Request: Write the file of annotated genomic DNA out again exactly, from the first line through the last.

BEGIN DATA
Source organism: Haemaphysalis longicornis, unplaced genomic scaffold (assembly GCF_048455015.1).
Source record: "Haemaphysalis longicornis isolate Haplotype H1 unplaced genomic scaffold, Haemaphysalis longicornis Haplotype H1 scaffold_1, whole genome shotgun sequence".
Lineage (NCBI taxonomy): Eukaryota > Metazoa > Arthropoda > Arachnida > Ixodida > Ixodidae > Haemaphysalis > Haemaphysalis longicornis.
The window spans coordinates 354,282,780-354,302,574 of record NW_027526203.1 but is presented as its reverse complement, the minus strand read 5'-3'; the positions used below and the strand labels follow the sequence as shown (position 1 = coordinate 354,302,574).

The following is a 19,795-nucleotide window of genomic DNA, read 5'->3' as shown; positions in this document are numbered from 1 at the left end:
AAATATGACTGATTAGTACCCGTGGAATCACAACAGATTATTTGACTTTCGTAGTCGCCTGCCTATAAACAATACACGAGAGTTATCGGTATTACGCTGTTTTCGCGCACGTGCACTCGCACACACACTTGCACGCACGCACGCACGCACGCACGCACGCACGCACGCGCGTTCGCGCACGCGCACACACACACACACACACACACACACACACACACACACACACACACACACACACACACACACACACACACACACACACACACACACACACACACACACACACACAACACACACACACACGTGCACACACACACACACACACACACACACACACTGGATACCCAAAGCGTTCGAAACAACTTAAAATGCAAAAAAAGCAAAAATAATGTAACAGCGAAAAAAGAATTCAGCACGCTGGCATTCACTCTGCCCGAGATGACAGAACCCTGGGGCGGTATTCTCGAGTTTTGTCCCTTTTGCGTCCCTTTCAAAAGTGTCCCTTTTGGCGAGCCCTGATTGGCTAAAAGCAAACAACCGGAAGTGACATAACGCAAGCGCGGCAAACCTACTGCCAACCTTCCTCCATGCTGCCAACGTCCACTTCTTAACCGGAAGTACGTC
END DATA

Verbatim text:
Source organism: Haemaphysalis longicornis, unplaced genomic scaffold (assembly GCF_048455015.1).
Source record: "Haemaphysalis longicornis isolate Haplotype H1 unplaced genomic scaffold, Haemaphysalis longicornis Haplotype H1 scaffold_1, whole genome shotgun sequence".
Lineage (NCBI taxonomy): Eukaryota > Metazoa > Arthropoda > Arachnida > Ixodida > Ixodidae > Haemaphysalis > Haemaphysalis longicornis.
The window spans coordinates 354,282,780-354,302,574 of record NW_027526203.1 but is presented as its reverse complement, the minus strand read 5'-3'; the positions used below and the strand labels follow the sequence as shown (position 1 = coordinate 354,302,574).

The following is a 19,795-nucleotide window of genomic DNA, read 5'->3' as shown; positions in this document are numbered from 1 at the left end:
AAATATGACTGATTAGTACCCGTGGAATCACAACAGATTATTTGACTTTCGTAGTCGCCTGCCTATAAACAATACACGAGAGTTATCGGTATTACGCTGTTTTCGCGCACGTGCACTCGCACACACACTTGCACGCACGCACGCACGCACGCACGCACGCACGCACGCGCGTTCGCGCACGCGCACACACACACACACACACACACACACACACACACACACACACACACACACACACACACACACACACACACACACACACACACACACACACACACACACACACACAACACACACACACACGTGCACACACACACACACACACACACACACACACTGGATACCCAAAGCGTTCGAAACAACTTAAAATGCAAAAAAAGCAAAAATAATGTAACAGCGAAAAAAGAATTCAGCACGCTGGCATTCACTCTGCCCGAGATGACAGAACCCTGGGGCGGTATTCTCGAGTTTTGTCCCTTTTGCGTCCCTTTCAAAAGTGTCCCTTTTGGCGAGCCCTGATTGGCTAAAAGCAAACAACCGGAAGTGACATAACGCAAGCGCGGCAAACCTACTGCCAACCTTCCTCCATGCTGCCAACGTCCACTTCTTAACCGGAAGTACGTC